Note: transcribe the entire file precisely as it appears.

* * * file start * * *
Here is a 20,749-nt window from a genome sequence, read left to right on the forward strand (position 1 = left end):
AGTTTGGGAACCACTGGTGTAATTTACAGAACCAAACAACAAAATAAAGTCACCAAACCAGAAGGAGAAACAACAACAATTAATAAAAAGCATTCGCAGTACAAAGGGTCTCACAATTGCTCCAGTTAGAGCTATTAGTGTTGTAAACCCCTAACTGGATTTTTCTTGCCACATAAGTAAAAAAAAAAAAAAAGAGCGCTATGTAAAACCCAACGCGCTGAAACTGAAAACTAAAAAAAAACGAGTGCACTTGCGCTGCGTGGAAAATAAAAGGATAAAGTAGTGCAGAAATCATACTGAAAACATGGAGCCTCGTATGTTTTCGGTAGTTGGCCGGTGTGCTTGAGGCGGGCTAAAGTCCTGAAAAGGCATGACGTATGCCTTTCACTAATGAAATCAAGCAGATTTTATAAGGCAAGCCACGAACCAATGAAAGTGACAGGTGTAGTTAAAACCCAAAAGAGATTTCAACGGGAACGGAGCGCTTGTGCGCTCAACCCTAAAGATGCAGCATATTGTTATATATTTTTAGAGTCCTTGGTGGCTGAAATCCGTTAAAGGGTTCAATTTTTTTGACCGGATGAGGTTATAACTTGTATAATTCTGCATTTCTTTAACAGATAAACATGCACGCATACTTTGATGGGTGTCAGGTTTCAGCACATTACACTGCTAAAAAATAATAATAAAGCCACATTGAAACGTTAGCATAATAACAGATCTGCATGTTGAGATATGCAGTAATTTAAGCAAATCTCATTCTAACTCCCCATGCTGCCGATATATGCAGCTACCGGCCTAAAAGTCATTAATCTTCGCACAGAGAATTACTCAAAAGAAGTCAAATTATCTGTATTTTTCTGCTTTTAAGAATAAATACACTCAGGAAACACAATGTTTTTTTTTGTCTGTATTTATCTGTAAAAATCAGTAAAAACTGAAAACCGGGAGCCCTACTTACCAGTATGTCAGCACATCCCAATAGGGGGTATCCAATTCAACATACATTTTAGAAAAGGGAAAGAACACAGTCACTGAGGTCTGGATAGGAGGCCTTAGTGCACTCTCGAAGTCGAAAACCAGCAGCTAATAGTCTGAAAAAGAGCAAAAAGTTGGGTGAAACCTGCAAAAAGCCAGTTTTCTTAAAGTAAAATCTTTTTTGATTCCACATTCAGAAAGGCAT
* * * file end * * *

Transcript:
Here is a 20,749-nt window from a genome sequence, read left to right on the forward strand (position 1 = left end):
AGTTTGGGAACCACTGGTGTAATTTACAGAACCAAACAACAAAATAAAGTCACCAAACCAGAAGGAGAAACAACAACAATTAATAAAAAGCATTCGCAGTACAAAGGGTCTCACAATTGCTCCAGTTAGAGCTATTAGTGTTGTAAACCCCTAACTGGATTTTTCTTGCCACATAAGTAAAAAAAAAAAAAAAGAGCGCTATGTAAAACCCAACGCGCTGAAACTGAAAACTAAAAAAAAACGAGTGCACTTGCGCTGCGTGGAAAATAAAAGGATAAAGTAGTGCAGAAATCATACTGAAAACATGGAGCCTCGTATGTTTTCGGTAGTTGGCCGGTGTGCTTGAGGCGGGCTAAAGTCCTGAAAAGGCATGACGTATGCCTTTCACTAATGAAATCAAGCAGATTTTATAAGGCAAGCCACGAACCAATGAAAGTGACAGGTGTAGTTAAAACCCAAAAGAGATTTCAACGGGAACGGAGCGCTTGTGCGCTCAACCCTAAAGATGCAGCATATTGTTATATATTTTTAGAGTCCTTGGTGGCTGAAATCCGTTAAAGGGTTCAATTTTTTTGACCGGATGAGGTTATAACTTGTATAATTCTGCATTTCTTTAACAGATAAACATGCACGCATACTTTGATGGGTGTCAGGTTTCAGCACATTACACTGCTAAAAAATAATAATAAAGCCACATTGAAACGTTAGCATAATAACAGATCTGCATGTTGAGATATGCAGTAATTTAAGCAAATCTCATTCTAACTCCCCATGCTGCCGATATATGCAGCTACCGGCCTAAAAGTCATTAATCTTCGCACAGAGAATTACTCAAAAGAAGTCAAATTATCTGTATTTTTCTGCTTTTAAGAATAAATACACTCAGGAAACACAATGTTTTTTTTTGTCTGTATTTATCTGTAAAAATCAGTAAAAACTGAAAACCGGGAGCCCTACTTACCAGTATGTCAGCACATCCCAATAGGGGGTATCCAATTCAACATACATTTTAGAAAAGGGAAAGAACACAGTCACTGAGGTCTGGATAGGAGGCCTTAGTGCACTCTCGAAGTCGAAAACCAGCAGCTAATAGTCTGAAAAAGAGCAAAAAGTTGGGTGAAACCTGCAAAAAGCCAGTTTTCTTAAAGTAAAATCTTTTTTGATTCCACATTCAGAAAGGCAT